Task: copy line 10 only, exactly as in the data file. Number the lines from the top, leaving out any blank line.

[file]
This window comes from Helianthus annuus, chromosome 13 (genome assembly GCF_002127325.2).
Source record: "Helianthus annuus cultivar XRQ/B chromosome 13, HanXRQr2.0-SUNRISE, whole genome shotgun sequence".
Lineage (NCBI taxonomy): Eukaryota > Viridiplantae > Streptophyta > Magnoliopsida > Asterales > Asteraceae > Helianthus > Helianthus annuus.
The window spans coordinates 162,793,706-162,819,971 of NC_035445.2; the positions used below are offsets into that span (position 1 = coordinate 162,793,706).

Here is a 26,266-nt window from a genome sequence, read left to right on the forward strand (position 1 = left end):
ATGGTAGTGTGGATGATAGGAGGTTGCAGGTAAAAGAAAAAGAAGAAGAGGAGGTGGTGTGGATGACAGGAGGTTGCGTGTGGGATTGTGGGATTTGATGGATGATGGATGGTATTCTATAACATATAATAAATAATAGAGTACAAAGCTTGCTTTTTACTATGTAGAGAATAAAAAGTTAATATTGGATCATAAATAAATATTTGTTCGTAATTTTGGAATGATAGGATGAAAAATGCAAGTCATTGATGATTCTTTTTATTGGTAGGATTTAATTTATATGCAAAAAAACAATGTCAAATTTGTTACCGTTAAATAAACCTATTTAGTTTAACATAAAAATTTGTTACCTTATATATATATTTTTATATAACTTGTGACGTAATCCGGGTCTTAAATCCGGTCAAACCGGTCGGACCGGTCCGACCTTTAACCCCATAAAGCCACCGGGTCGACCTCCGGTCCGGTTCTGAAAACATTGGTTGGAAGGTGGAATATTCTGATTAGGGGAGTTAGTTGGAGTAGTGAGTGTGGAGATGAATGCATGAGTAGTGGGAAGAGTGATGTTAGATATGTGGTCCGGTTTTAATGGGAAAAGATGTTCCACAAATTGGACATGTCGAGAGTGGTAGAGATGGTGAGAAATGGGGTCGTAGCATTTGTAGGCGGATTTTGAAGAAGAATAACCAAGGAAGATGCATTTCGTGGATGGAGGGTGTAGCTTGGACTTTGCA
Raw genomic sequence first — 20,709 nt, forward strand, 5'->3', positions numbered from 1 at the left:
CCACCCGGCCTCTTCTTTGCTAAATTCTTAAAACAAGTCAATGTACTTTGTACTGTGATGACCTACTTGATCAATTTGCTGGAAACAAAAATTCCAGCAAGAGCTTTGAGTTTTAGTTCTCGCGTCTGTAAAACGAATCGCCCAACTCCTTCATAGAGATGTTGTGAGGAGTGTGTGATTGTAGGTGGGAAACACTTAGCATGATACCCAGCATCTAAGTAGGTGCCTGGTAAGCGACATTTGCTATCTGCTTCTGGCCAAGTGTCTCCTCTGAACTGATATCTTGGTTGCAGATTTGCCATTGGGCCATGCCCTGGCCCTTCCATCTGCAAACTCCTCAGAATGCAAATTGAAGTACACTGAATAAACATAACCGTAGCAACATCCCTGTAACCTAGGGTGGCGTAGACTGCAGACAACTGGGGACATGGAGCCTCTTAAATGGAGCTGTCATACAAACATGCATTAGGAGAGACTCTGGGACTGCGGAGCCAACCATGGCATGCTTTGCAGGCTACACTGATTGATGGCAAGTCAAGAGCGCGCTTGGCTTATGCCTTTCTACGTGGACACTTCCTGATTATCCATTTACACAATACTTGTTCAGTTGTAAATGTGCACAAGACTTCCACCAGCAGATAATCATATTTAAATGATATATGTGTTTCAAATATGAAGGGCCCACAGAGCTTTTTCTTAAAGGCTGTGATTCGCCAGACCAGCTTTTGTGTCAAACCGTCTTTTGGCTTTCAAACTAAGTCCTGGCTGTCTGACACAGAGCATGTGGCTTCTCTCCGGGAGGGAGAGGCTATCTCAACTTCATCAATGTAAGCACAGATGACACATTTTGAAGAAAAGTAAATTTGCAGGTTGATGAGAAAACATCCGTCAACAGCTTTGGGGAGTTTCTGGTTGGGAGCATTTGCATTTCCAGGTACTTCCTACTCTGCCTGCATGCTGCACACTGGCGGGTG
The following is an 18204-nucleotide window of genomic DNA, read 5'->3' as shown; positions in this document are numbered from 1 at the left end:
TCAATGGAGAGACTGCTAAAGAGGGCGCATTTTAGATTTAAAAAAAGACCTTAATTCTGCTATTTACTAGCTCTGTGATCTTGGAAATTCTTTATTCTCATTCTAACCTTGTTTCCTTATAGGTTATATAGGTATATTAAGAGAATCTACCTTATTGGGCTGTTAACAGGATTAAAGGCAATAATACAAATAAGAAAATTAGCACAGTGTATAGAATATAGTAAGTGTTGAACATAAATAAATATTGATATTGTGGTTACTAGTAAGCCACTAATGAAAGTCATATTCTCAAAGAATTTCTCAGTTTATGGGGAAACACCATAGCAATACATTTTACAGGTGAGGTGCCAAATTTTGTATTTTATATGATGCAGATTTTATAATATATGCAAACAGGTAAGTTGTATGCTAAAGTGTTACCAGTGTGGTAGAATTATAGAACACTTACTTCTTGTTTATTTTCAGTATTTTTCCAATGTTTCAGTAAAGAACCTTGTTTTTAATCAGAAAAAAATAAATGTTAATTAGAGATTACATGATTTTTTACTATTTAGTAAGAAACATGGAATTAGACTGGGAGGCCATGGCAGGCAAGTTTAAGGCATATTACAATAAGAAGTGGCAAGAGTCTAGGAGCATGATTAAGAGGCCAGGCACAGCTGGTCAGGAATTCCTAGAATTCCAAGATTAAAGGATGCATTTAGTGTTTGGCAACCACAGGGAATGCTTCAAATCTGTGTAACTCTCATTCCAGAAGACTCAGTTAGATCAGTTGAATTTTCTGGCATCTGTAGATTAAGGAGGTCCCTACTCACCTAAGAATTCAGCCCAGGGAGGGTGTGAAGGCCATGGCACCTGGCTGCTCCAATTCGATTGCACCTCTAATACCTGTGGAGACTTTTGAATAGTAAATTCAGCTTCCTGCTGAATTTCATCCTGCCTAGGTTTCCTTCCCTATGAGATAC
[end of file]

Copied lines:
TCAATGGAGAGACTGCTAAAGAGGGCGCATTTTAGATTTAAAAAAAGACCTTAATTCTGCTATTTACTAGCTCTGTGATCTTGGAAATTCTTTATTCTCATTCTAACCTTGTTTCCTTATAGGTTATATAGGTATATTAAGAGAATCTACCTTATTGGGCTGTTAACAGGATTAAAGGCAATAATACAAATAAGAAAATTAGCACAGTGTATAGAATATAGTAAGTGTTGAACATAAATAAATATTGATATTGTGGTTACTAGTAAGCCACTAATGAAAGTCATATTCTCAAAGAATTTCTCAGTTTATGGGGAAACACCATAGCAATACATTTTACAGGTGAGGTGCCAAATTTTGTATTTTATATGATGCAGATTTTATAATATATGCAAACAGGTAAGTTGTATGCTAAAGTGTTACCAGTGTGGTAGAATTATAGAACACTTACTTCTTGTTTATTTTCAGTATTTTTCCAATGTTTCAGTAAAGAACCTTGTTTTTAATCAGAAAAAAATAAATGTTAATTAGAGATTACATGATTTTTTACTATTTAGTAAGAAACATGGAATTAGACTGGGAGGCCATGGCAGGCAAGTTTAAGGCATATTACAATAAGAAGTGGCAAGAGTCTAGGAGCATGATTAAGAGGCCAGGCACAGCTGGTCAGGAATTCCTAGAATTCCAAGATTAAAGGATGCATTTAGTGTTTGGCAACCACAGGGAATGCTTCAAATCTGTGTAACTCTCATTCCAGAAGACTCAGTTAGATCAGTTGAATTTTCTGGCATCTGTAGATTAAGGAGGTCCCTACTCACCTAAGAATTCAGCCCAGGGAGGGTGTGAAGGCCATGGCACCTGGCTGCTCCAATTCGATTGCACCTCTAATACCTGTGGAGACTTTTGAATAGTAAATTCAGCTTCCTGCTGAATTTCATCCTGCCTAGGTTTCCTTCCCTATGAGATAC